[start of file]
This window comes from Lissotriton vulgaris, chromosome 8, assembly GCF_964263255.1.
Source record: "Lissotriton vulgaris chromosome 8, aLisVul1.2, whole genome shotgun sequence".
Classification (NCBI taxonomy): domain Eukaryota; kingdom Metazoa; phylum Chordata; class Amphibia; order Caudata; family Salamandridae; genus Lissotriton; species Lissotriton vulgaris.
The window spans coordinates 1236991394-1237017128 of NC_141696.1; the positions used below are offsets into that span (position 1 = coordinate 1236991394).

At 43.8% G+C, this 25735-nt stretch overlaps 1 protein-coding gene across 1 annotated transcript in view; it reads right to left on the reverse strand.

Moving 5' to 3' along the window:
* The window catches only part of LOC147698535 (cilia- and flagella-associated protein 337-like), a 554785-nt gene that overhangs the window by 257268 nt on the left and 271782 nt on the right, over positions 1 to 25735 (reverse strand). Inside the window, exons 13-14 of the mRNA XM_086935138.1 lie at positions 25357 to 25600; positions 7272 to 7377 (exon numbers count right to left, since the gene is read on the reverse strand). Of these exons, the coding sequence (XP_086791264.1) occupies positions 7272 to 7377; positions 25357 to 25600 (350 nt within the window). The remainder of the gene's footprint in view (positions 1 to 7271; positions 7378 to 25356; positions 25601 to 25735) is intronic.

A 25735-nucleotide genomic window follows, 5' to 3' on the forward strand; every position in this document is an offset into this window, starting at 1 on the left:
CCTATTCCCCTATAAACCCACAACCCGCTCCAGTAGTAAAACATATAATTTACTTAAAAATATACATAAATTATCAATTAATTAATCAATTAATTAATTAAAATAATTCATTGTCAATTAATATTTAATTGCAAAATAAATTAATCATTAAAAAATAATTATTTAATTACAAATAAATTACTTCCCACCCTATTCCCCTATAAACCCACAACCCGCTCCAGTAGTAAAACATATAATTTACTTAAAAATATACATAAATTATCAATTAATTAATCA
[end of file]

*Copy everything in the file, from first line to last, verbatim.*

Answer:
This window comes from Lissotriton vulgaris, chromosome 8, assembly GCF_964263255.1.
Source record: "Lissotriton vulgaris chromosome 8, aLisVul1.2, whole genome shotgun sequence".
Classification (NCBI taxonomy): domain Eukaryota; kingdom Metazoa; phylum Chordata; class Amphibia; order Caudata; family Salamandridae; genus Lissotriton; species Lissotriton vulgaris.
The window spans coordinates 1236991394-1237017128 of NC_141696.1; the positions used below are offsets into that span (position 1 = coordinate 1236991394).

At 43.8% G+C, this 25735-nt stretch overlaps 1 protein-coding gene across 1 annotated transcript in view; it reads right to left on the reverse strand.

Moving 5' to 3' along the window:
* The window catches only part of LOC147698535 (cilia- and flagella-associated protein 337-like), a 554785-nt gene that overhangs the window by 257268 nt on the left and 271782 nt on the right, over positions 1 to 25735 (reverse strand). Inside the window, exons 13-14 of the mRNA XM_086935138.1 lie at positions 25357 to 25600; positions 7272 to 7377 (exon numbers count right to left, since the gene is read on the reverse strand). Of these exons, the coding sequence (XP_086791264.1) occupies positions 7272 to 7377; positions 25357 to 25600 (350 nt within the window). The remainder of the gene's footprint in view (positions 1 to 7271; positions 7378 to 25356; positions 25601 to 25735) is intronic.

A 25735-nucleotide genomic window follows, 5' to 3' on the forward strand; every position in this document is an offset into this window, starting at 1 on the left:
CCTATTCCCCTATAAACCCACAACCCGCTCCAGTAGTAAAACATATAATTTACTTAAAAATATACATAAATTATCAATTAATTAATCAATTAATTAATTAAAATAATTCATTGTCAATTAATATTTAATTGCAAAATAAATTAATCATTAAAAAATAATTATTTAATTACAAATAAATTACTTCCCACCCTATTCCCCTATAAACCCACAACCCGCTCCAGTAGTAAAACATATAATTTACTTAAAAATATACATAAATTATCAATTAATTAATCA